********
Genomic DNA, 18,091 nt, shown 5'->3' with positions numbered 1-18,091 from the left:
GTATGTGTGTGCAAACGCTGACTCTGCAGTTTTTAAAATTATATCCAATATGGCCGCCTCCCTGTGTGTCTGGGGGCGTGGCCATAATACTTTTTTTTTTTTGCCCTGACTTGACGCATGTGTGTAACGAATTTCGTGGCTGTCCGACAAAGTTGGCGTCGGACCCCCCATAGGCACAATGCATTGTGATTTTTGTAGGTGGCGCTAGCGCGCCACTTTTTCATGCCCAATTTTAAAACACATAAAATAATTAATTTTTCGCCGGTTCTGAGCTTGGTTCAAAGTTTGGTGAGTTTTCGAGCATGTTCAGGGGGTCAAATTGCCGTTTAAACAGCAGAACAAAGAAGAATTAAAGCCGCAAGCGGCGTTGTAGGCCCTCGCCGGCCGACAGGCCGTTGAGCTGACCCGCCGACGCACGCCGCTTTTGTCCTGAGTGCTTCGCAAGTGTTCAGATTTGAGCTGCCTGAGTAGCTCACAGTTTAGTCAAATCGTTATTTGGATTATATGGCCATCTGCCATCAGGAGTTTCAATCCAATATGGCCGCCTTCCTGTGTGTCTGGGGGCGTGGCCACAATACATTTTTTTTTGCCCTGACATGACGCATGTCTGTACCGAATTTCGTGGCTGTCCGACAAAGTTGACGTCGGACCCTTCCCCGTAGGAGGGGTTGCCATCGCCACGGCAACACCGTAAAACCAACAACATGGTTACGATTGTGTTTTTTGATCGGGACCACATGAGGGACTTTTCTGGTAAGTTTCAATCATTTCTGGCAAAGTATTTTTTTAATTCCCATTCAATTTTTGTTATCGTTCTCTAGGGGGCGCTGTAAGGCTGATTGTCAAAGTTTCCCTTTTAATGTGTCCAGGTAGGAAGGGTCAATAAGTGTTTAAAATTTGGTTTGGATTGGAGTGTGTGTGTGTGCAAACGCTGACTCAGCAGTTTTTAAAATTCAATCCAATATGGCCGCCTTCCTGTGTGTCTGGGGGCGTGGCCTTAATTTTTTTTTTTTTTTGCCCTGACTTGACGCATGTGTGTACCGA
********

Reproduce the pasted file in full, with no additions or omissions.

Genomic DNA, 18,091 nt, shown 5'->3' with positions numbered 1-18,091 from the left:
GTATGTGTGTGCAAACGCTGACTCTGCAGTTTTTAAAATTATATCCAATATGGCCGCCTCCCTGTGTGTCTGGGGGCGTGGCCATAATACTTTTTTTTTTTTGCCCTGACTTGACGCATGTGTGTAACGAATTTCGTGGCTGTCCGACAAAGTTGGCGTCGGACCCCCCATAGGCACAATGCATTGTGATTTTTGTAGGTGGCGCTAGCGCGCCACTTTTTCATGCCCAATTTTAAAACACATAAAATAATTAATTTTTCGCCGGTTCTGAGCTTGGTTCAAAGTTTGGTGAGTTTTCGAGCATGTTCAGGGGGTCAAATTGCCGTTTAAACAGCAGAACAAAGAAGAATTAAAGCCGCAAGCGGCGTTGTAGGCCCTCGCCGGCCGACAGGCCGTTGAGCTGACCCGCCGACGCACGCCGCTTTTGTCCTGAGTGCTTCGCAAGTGTTCAGATTTGAGCTGCCTGAGTAGCTCACAGTTTAGTCAAATCGTTATTTGGATTATATGGCCATCTGCCATCAGGAGTTTCAATCCAATATGGCCGCCTTCCTGTGTGTCTGGGGGCGTGGCCACAATACATTTTTTTTTGCCCTGACATGACGCATGTCTGTACCGAATTTCGTGGCTGTCCGACAAAGTTGACGTCGGACCCTTCCCCGTAGGAGGGGTTGCCATCGCCACGGCAACACCGTAAAACCAACAACATGGTTACGATTGTGTTTTTTGATCGGGACCACATGAGGGACTTTTCTGGTAAGTTTCAATCATTTCTGGCAAAGTATTTTTTTAATTCCCATTCAATTTTTGTTATCGTTCTCTAGGGGGCGCTGTAAGGCTGATTGTCAAAGTTTCCCTTTTAATGTGTCCAGGTAGGAAGGGTCAATAAGTGTTTAAAATTTGGTTTGGATTGGAGTGTGTGTGTGTGCAAACGCTGACTCAGCAGTTTTTAAAATTCAATCCAATATGGCCGCCTTCCTGTGTGTCTGGGGGCGTGGCCTTAATTTTTTTTTTTTTTTGCCCTGACTTGACGCATGTGTGTACCGA